Perhaps, is it really just coincidence that Mississippi’s lawmakers include: Republican Governor Haley Barbour, a old close personal friend of the Bush family, Rep. Bennie Thompson, the Democratic chairman of the Department of Homeland Security’s oversight committee in the House, Thad Cochran, the senior Republican on the Senate Appropriations Committee and last but not least home to the Battelle Memorial Institute, which operates the U.S. Chemical and Biological Defense Information Analysis Cente and  whose motto is “Bringing the Chemical and Biological Defense and Homeland Security Communities together.”  Battelle according to their website, “leads the management teams of four national laboratories for the US Department of Energy and participates in the management of two others”.

One other point of interest concerning the memo obtained by the AP, it was exempt from FOIA (Freedom of Information Act) because it detailed “a deliberative process”, according to Lisa Sorg of the Independent Weekly. Sorg didn’t see it that way and the Indy Weekly made the memo available to it’s readers. Sorg in a piece titled Durham Commissioners nix NBAF quoted DHS spokeswoman Amy Kudwa’s response to the “sensitive information” being released.

Homeland Security spokeswoman Amy Kudwa said Cohen has the decision-making authority to “weigh the panel’s evaluation of sites focusing on what’s existing and what sites are willing to offer.” According to the AP, Mississippi is willing to work closely with Battelle Memorial Institute, a Homeland Security contractor that already manages some national labs elsewhere for the Homeland Security and Energy departments.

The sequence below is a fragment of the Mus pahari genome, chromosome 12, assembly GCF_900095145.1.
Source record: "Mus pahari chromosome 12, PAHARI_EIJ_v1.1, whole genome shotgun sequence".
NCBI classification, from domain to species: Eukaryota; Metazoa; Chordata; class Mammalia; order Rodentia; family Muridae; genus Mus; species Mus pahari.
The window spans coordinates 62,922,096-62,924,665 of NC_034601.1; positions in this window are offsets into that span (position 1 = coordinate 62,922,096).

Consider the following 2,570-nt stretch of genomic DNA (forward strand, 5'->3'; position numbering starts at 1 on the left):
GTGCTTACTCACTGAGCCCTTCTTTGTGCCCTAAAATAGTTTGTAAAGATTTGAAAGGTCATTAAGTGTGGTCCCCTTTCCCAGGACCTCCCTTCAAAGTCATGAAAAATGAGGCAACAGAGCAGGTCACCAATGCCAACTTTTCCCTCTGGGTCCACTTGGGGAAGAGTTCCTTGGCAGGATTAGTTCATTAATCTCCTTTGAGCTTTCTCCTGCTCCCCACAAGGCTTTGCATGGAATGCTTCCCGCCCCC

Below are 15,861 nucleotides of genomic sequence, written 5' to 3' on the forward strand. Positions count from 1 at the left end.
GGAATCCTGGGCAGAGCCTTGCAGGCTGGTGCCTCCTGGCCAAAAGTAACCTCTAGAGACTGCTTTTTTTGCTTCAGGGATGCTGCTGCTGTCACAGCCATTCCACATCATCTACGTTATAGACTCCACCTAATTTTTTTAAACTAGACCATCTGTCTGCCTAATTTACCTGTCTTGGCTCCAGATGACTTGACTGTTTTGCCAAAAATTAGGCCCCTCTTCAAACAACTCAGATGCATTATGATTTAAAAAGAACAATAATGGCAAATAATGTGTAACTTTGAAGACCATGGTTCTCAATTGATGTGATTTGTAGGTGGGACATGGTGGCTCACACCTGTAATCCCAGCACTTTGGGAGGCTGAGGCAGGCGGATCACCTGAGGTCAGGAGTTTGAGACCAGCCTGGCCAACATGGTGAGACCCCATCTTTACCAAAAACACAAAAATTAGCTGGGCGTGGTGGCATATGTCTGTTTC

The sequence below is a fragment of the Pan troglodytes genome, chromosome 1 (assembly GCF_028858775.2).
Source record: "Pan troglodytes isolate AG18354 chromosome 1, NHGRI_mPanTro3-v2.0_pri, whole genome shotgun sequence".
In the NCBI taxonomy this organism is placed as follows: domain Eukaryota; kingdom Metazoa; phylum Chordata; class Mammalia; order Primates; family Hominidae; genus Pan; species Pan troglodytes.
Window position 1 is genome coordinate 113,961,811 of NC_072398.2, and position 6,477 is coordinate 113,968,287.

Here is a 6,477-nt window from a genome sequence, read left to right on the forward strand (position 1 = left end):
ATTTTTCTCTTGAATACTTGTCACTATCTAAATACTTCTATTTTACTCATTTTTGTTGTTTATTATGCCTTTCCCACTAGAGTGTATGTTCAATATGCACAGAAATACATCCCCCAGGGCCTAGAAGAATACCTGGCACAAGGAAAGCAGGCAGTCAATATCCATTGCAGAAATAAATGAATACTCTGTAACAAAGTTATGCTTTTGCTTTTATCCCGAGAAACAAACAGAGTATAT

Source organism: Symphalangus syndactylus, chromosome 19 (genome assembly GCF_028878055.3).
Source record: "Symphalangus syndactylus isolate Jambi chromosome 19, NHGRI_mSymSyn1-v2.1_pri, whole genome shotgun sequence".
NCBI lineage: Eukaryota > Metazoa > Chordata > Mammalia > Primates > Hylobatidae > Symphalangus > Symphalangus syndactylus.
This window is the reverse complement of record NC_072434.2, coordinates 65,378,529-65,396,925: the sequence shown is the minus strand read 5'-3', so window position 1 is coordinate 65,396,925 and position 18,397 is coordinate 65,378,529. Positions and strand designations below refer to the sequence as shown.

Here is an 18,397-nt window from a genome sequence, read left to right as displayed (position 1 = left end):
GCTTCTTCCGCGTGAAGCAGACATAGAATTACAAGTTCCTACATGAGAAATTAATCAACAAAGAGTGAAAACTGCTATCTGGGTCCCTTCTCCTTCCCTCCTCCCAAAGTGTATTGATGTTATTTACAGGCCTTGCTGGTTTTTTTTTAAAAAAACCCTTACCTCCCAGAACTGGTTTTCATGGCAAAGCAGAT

Kudwa said the documents obtained by the AP were exempt from the Freedom of Information Act because they detailed “a deliberative process.” However, they were submitted to Congress for oversight, Kudwa said, but she did not know which committees or subcommittees received the documents.

The oversight comes from an unyielding critic of the NBAF and the Bush Administration’s overall expandion of bio contaiment facilities, Michigan Rep. John Dingell, chairman of the House Energy and Commerce Committee whose sub-committee (Kudwa’s not sure of) has held a series of investigations into the Bush Administration’s rapid proliferation of bio-medical research laboratories. Dingell said “It appears that the undersecretary responsible for this program may have corrupted the site selection process by putting his thumb on the scale in favor of a particular site and its contractor, in violation of his own rules and over the objections of his own advisers,” “This raises the question of whether DHS is interested in bioresearch or just shameless empire building.”

With the release of the final Environmental Impact study possible days away North Carolina’s chances of being chosen for the facility remain small but the chance is still there. With the host town of Butner, Durham and Raleigh collectively opposing the facility I just don’t believe it will be sited here but stranger things have happened.

 

My disclaimer: I’m not picking on Gov. Sebelius of Kansas she isn’t the only politico that has voiced concerns regarding the politics surrounding the NBAF project. She just seems to be one of the most vocal proponents for the project and given her leadership and political actions regarding environmental protections and her rejection of coal-fired power plants , I find her advocacy for an environmental “succubus” such as the NBAF project, incongruous.